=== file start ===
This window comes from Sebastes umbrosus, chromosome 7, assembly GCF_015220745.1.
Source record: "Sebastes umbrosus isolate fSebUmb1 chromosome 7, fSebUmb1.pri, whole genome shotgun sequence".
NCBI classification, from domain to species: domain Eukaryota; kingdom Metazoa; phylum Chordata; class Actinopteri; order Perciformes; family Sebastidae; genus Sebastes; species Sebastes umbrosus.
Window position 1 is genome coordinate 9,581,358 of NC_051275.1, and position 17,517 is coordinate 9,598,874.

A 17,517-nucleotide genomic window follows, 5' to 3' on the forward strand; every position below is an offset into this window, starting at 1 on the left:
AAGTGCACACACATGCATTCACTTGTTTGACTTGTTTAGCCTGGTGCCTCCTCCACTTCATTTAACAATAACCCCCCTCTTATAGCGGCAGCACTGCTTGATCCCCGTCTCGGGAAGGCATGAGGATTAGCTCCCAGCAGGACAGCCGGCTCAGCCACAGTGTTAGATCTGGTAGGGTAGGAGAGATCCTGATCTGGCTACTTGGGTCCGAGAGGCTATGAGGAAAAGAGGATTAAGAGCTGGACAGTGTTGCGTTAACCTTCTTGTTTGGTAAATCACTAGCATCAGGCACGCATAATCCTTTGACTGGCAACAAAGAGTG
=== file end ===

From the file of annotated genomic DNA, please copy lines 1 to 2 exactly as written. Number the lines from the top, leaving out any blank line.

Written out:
This window comes from Sebastes umbrosus, chromosome 7, assembly GCF_015220745.1.
Source record: "Sebastes umbrosus isolate fSebUmb1 chromosome 7, fSebUmb1.pri, whole genome shotgun sequence".